On the global market, most of the illegal wood-based products are sourced from China, Indonesia, and Malaysia. A major consumer of woods from dubious sources is India, home to the world’s second largest population and, based on the metrics of the World Economic Forum, the world’s seventh largest economy.
Meanwhile, the people in Sarawak are suffering. According to activist Hana Heineken of the San Francisco-based Rainforest Action Network, the local courts are clogged with multiple lawsuits brought by the native Penan people against logging companies and the Sarawak government, which for years has been accused of corruption and cronyism.
In one such suit, filed in the High Court of Bintulu against Shin Yang and Sarawak, the plaintiff, Matu Tugang, representing his tribe, sheds light on the key issue: The logged landscape is being converted into oil palm plantations.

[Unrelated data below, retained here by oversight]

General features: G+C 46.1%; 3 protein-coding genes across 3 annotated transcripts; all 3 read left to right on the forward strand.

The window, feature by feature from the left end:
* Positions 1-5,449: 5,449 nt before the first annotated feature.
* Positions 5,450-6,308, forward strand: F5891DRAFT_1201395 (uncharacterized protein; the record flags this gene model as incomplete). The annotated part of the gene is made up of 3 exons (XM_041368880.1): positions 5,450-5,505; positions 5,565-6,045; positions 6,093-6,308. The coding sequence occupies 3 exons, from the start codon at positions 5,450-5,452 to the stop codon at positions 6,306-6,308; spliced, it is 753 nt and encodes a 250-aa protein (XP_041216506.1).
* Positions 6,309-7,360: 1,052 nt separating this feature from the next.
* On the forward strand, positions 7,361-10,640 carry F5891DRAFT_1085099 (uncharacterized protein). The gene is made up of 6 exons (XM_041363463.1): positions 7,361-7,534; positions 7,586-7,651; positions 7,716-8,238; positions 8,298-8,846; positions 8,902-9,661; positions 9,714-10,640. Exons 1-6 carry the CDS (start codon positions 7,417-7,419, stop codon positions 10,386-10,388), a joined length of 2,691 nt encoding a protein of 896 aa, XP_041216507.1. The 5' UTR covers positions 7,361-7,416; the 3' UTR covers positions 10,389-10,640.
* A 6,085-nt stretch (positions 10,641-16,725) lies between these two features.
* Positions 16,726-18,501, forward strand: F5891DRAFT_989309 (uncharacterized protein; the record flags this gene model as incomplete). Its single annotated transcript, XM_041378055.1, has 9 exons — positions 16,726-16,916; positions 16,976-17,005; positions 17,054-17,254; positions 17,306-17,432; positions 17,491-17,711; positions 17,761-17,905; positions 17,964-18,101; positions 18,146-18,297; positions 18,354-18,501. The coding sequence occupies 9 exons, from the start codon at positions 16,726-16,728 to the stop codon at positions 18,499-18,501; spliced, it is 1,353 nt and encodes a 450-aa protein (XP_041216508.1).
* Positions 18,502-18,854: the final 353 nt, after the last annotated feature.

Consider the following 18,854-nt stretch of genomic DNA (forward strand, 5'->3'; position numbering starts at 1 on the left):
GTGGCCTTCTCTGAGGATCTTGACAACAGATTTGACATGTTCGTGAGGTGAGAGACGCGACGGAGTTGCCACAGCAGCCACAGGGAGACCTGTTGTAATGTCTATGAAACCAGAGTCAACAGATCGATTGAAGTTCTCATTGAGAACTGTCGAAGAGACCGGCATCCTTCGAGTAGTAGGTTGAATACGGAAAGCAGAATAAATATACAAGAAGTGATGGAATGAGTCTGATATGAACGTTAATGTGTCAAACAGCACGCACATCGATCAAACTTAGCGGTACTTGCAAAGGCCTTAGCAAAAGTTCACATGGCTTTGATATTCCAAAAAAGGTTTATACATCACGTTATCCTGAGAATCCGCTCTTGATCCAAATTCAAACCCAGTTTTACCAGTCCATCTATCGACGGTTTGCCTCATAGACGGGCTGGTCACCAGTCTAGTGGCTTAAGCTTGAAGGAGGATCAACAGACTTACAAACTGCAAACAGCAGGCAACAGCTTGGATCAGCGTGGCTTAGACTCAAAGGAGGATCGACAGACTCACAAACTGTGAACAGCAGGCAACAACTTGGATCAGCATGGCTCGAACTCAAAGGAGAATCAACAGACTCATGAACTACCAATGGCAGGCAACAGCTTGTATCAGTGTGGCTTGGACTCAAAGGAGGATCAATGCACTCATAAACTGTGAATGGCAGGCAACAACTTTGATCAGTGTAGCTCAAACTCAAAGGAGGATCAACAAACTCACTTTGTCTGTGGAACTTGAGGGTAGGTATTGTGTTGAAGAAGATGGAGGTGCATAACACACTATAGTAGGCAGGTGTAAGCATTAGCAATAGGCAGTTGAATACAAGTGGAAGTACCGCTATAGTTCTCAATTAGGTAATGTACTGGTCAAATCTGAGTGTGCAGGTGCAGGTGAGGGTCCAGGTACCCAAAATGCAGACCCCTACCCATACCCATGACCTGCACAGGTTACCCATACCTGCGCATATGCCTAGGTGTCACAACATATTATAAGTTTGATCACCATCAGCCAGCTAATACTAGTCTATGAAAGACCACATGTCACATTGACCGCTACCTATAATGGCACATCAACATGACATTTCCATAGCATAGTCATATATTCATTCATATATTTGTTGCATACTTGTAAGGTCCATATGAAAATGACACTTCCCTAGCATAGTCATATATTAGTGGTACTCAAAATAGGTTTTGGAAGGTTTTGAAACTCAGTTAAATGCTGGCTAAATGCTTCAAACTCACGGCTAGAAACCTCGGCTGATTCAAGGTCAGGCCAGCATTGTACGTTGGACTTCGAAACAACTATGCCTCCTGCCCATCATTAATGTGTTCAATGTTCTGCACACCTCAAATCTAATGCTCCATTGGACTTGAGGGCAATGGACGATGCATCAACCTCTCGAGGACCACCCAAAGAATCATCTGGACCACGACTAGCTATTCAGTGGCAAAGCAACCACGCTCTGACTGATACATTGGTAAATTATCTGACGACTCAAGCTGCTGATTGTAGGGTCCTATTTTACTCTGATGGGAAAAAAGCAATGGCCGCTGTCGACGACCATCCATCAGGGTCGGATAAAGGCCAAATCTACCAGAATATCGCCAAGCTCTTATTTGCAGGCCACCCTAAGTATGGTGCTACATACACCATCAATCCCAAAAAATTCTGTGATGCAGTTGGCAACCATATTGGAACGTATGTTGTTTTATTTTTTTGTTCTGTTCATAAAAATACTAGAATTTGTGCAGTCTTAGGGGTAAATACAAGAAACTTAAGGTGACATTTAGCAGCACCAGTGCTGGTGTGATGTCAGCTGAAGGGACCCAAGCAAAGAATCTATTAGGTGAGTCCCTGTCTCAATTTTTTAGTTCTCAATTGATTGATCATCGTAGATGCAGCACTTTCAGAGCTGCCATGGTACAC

“The large-scale oil palm plantations have caused depletion of the forest in our land, resulting in the depletion of our food supply,” the lawsuit’s witness statement says. “We, as Penans, get our life from the land. We do not have money in the bank. We get our food from the land. Sago is our money, fruit is our money, wild game is our money, fish is our money. Today, rice and tapioca are our money too. But now the wild boars are gone, the fishes are gone, the fruit trees are gone. It is hard even to plant rice or ubi kayu. That is why we are asking for justice. The Seping and Jaik are so important to us — they provide everything we need to live. But now it is all gone because of these oil palm plantations. This is why we are asking for justice.”
The case, originally filed in 2009, is unresolved, Heineken said.